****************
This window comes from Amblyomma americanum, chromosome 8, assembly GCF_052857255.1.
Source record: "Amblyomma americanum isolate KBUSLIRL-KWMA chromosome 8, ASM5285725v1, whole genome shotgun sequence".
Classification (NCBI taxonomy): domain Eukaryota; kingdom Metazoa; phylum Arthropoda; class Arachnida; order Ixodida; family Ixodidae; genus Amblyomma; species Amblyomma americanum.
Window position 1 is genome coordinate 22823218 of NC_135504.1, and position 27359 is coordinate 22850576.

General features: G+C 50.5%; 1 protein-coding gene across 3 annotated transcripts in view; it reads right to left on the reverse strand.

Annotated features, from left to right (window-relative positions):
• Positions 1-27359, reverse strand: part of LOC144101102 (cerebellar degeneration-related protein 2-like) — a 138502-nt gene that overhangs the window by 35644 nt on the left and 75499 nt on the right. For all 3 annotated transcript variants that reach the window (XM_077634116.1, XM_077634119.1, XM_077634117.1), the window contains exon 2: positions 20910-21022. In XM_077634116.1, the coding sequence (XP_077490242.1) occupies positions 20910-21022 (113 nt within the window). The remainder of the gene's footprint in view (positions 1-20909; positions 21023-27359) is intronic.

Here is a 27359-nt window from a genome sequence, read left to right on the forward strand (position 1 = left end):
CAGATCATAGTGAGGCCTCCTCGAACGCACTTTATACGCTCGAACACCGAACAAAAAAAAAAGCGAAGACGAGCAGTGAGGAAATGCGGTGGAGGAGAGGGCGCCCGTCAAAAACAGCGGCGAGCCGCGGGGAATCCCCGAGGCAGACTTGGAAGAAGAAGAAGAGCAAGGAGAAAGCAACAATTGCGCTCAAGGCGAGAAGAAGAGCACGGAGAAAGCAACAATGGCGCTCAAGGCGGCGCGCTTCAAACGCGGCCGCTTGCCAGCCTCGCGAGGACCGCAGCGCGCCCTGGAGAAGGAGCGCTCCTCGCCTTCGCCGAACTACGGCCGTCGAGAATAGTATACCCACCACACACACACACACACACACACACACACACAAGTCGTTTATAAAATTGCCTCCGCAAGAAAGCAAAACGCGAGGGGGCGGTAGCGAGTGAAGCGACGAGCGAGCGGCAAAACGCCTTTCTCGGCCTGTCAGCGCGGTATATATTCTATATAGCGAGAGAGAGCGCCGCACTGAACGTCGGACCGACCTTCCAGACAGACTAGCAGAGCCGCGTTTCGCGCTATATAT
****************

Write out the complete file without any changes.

This window comes from Amblyomma americanum, chromosome 8, assembly GCF_052857255.1.
Source record: "Amblyomma americanum isolate KBUSLIRL-KWMA chromosome 8, ASM5285725v1, whole genome shotgun sequence".
Classification (NCBI taxonomy): domain Eukaryota; kingdom Metazoa; phylum Arthropoda; class Arachnida; order Ixodida; family Ixodidae; genus Amblyomma; species Amblyomma americanum.
Window position 1 is genome coordinate 22823218 of NC_135504.1, and position 27359 is coordinate 22850576.

General features: G+C 50.5%; 1 protein-coding gene across 3 annotated transcripts in view; it reads right to left on the reverse strand.

Annotated features, from left to right (window-relative positions):
• Positions 1-27359, reverse strand: part of LOC144101102 (cerebellar degeneration-related protein 2-like) — a 138502-nt gene that overhangs the window by 35644 nt on the left and 75499 nt on the right. For all 3 annotated transcript variants that reach the window (XM_077634116.1, XM_077634119.1, XM_077634117.1), the window contains exon 2: positions 20910-21022. In XM_077634116.1, the coding sequence (XP_077490242.1) occupies positions 20910-21022 (113 nt within the window). The remainder of the gene's footprint in view (positions 1-20909; positions 21023-27359) is intronic.

Here is a 27359-nt window from a genome sequence, read left to right on the forward strand (position 1 = left end):
CAGATCATAGTGAGGCCTCCTCGAACGCACTTTATACGCTCGAACACCGAACAAAAAAAAAAGCGAAGACGAGCAGTGAGGAAATGCGGTGGAGGAGAGGGCGCCCGTCAAAAACAGCGGCGAGCCGCGGGGAATCCCCGAGGCAGACTTGGAAGAAGAAGAAGAGCAAGGAGAAAGCAACAATTGCGCTCAAGGCGAGAAGAAGAGCACGGAGAAAGCAACAATGGCGCTCAAGGCGGCGCGCTTCAAACGCGGCCGCTTGCCAGCCTCGCGAGGACCGCAGCGCGCCCTGGAGAAGGAGCGCTCCTCGCCTTCGCCGAACTACGGCCGTCGAGAATAGTATACCCACCACACACACACACACACACACACACACACACAAGTCGTTTATAAAATTGCCTCCGCAAGAAAGCAAAACGCGAGGGGGCGGTAGCGAGTGAAGCGACGAGCGAGCGGCAAAACGCCTTTCTCGGCCTGTCAGCGCGGTATATATTCTATATAGCGAGAGAGAGCGCCGCACTGAACGTCGGACCGACCTTCCAGACAGACTAGCAGAGCCGCGTTTCGCGCTATATAT